Amazon’s Alexa speakers are full of helpful features. You can get the news, turn on the lights and play your audiobooks just by asking, but that’s just the tip of the iceberg. But, frankly, a new Alexa speaker can feel a little overwhelming at first. Where should you begin? What should you try first? What features truly matter?

Here are five important things to try first with your new Alexa speaker.

Set up your Flash Briefing

Think of the Flash Briefing as your own personal updates with only the information you care about. When you ask for your Flash Briefing, Alexa will tell you the weather for the address you set in settings, followed by all the news and sources you subscribe to.

To change what sources play in your Flash Briefing, and which order they play, go to from a browser or open the Alexa app on Android or iOS. Then go to Settings > Flash Briefing. There you can toggle sources on or off, remove sources and find new sources, which range from NPRTop Reddit Postsand CNET News to sports channels, Word of the Day and recipe tips from the Food Network.

To play your Flash Briefing, just say, “Alexa, what’s in the the news” or “Alexa, play my Flash Briefing.”

Get personalized responses

Earlier this year, Amazon added voice recognition to its multi-user support. It’s called a voice profile and it allows Alexa to learn your voice, distinguish it from other people who might use your Alexa speakers and gives you personalized results. You’ll get to add events to your own calendar and items to your shopping or to-do list. And you won’t have to specify that it’s you to see what’s coming up on your calendar or to play your preference in music.

To set up a voice profile, open the Alexa app on your phone and go to Settings > Accounts > Your Voice. Tap Begin and select the nearest Alexa speaker. Follow the on-screen prompts and read the 10 phrases aloud. Once finished and after you give Alexa about 15 or 20 minutes to learn your voice, you can ask, “Alexa, who am I?” And she will tell you who is speaking.

“Can you say that again?”

One of the most overlooked commands that can be helpful to anyone — beginner or expert — is making Alexa repeat something. All you have to say is, “Alexa, what did you say?”

Change the default music services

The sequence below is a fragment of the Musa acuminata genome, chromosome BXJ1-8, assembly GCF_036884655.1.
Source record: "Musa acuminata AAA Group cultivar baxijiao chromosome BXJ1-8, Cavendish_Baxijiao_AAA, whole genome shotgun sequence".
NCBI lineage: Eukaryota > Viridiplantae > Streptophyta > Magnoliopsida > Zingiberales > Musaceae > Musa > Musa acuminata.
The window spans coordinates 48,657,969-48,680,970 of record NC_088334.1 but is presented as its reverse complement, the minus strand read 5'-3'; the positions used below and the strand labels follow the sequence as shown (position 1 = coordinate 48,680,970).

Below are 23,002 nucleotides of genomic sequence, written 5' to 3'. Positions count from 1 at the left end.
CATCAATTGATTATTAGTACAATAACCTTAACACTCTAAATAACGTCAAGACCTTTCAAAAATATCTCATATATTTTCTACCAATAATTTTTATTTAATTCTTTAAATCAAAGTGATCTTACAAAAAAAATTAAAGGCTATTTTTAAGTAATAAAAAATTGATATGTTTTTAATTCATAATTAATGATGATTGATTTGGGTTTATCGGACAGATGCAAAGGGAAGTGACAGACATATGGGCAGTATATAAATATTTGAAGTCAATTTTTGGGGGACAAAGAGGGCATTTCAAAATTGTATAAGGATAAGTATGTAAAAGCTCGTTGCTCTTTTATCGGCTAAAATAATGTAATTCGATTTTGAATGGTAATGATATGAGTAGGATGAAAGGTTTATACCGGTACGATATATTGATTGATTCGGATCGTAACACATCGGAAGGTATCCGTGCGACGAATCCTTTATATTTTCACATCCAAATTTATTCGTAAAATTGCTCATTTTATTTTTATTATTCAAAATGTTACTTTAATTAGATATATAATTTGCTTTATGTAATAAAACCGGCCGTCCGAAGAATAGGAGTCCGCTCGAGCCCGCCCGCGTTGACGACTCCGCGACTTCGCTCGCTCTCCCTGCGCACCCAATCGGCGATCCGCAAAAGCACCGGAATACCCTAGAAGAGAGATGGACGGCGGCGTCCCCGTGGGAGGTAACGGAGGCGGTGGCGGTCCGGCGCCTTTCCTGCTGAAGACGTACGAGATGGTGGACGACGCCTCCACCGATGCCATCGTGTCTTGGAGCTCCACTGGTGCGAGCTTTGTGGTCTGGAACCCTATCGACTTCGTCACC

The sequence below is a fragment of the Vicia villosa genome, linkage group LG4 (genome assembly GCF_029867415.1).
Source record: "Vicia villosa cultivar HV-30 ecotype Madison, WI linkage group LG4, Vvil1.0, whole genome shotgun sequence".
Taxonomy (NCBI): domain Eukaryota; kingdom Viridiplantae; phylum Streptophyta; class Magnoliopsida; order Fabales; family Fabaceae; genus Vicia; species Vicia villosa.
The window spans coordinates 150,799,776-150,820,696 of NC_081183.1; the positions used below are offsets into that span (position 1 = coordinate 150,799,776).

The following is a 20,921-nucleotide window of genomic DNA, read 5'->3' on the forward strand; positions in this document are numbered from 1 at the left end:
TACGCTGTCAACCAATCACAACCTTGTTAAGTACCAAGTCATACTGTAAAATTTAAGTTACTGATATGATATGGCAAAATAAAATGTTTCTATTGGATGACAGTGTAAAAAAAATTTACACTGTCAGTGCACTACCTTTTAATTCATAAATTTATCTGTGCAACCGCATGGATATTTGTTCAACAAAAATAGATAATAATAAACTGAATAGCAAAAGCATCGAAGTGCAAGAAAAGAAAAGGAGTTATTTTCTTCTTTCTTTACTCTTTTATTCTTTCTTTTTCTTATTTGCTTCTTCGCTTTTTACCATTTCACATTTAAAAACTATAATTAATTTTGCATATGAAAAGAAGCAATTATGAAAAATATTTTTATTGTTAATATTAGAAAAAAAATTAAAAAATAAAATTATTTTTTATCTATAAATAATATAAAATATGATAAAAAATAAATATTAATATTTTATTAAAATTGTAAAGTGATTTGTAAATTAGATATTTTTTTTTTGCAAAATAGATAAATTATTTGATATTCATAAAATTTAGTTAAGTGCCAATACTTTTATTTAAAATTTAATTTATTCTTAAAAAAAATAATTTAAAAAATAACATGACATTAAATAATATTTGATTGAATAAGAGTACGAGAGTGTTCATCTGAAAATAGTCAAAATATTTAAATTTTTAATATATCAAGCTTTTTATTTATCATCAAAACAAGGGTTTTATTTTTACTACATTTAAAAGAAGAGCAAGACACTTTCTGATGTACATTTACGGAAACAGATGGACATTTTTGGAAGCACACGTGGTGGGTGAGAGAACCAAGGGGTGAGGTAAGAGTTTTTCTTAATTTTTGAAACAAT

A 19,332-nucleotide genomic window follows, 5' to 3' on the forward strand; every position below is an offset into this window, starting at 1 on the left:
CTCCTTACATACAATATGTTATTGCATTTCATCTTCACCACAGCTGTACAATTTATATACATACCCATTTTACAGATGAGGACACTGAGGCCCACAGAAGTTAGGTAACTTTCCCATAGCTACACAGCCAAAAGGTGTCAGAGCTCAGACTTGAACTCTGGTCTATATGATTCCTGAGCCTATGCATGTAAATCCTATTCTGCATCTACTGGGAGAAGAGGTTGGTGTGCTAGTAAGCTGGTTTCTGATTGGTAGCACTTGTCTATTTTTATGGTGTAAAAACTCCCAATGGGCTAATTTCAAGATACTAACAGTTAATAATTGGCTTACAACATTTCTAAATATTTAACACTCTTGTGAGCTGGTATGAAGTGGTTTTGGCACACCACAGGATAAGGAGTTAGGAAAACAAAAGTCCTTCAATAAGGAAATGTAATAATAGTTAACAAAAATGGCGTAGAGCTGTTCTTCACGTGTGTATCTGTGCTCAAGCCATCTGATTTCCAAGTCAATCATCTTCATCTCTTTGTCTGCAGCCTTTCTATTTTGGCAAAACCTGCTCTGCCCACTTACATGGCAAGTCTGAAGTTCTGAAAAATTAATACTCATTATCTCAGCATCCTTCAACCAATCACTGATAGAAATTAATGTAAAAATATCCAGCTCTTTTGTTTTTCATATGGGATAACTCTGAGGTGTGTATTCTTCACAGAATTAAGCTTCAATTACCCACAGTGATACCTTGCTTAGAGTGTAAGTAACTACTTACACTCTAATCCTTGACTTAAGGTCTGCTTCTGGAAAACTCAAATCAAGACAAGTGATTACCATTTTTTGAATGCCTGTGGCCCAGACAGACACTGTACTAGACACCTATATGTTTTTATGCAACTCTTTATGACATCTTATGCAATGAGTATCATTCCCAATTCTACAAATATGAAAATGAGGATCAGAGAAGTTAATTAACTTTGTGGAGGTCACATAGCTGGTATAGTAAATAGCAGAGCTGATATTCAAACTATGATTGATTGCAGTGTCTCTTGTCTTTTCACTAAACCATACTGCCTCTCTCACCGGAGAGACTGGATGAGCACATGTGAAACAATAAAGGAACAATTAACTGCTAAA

Out of the box, Alexa speakers can play music from a handful of different sources: Amazon Prime Music, Amazon Music Unlimited, Spotify, Pandora, iHeartRadio, TuneIn and SiriusXM.

After setting up your account with any of these services, you can simply tag which service you want to play music on to the end of your command, such as, “Alexa, play Christmas music on Spotify.” But if you use that service more than any other, you can also change the default music service for both music libraries and radio stations.

Open the Alexa app and go to Settings > Music & Media > Choose default music service. Once you change the default, you will no longer have to specify where you want music to play from.

If your preferred music service is not supported by Alexa, you can still play your favorite tunes with your speaker. All you have to do is pair to your phone, tablet or computer using Bluetooth. To do this, say, “Alexa, pair.” Then open Bluetooth settings on your phone or tablet, locate the Alexa speaker on the device and select it to pair.

Once paired, any time you want to connect your device to Alexa, just say, “Alexa, connect.” Then you can play any audio through your Alexa speaker.

Explore the wide world of skills

From time to time, Alexa will tell you that’s she’s sorry, and she “doesn’t know that one,” or she’s “not sure.” When this is the case, it’s a good time to check out the skills section in the Alexa app.

Skills are to Alexa speakers as apps are to your phone: They are third-party software that fills in a lot of the blanks. They range from games like Jeopardy! and Twenty Questions to travel apps like Kayak, support for smart home devices and ambient sounds. With over 20,000 skills available, the list of possibilities for Alexa only continues to grow.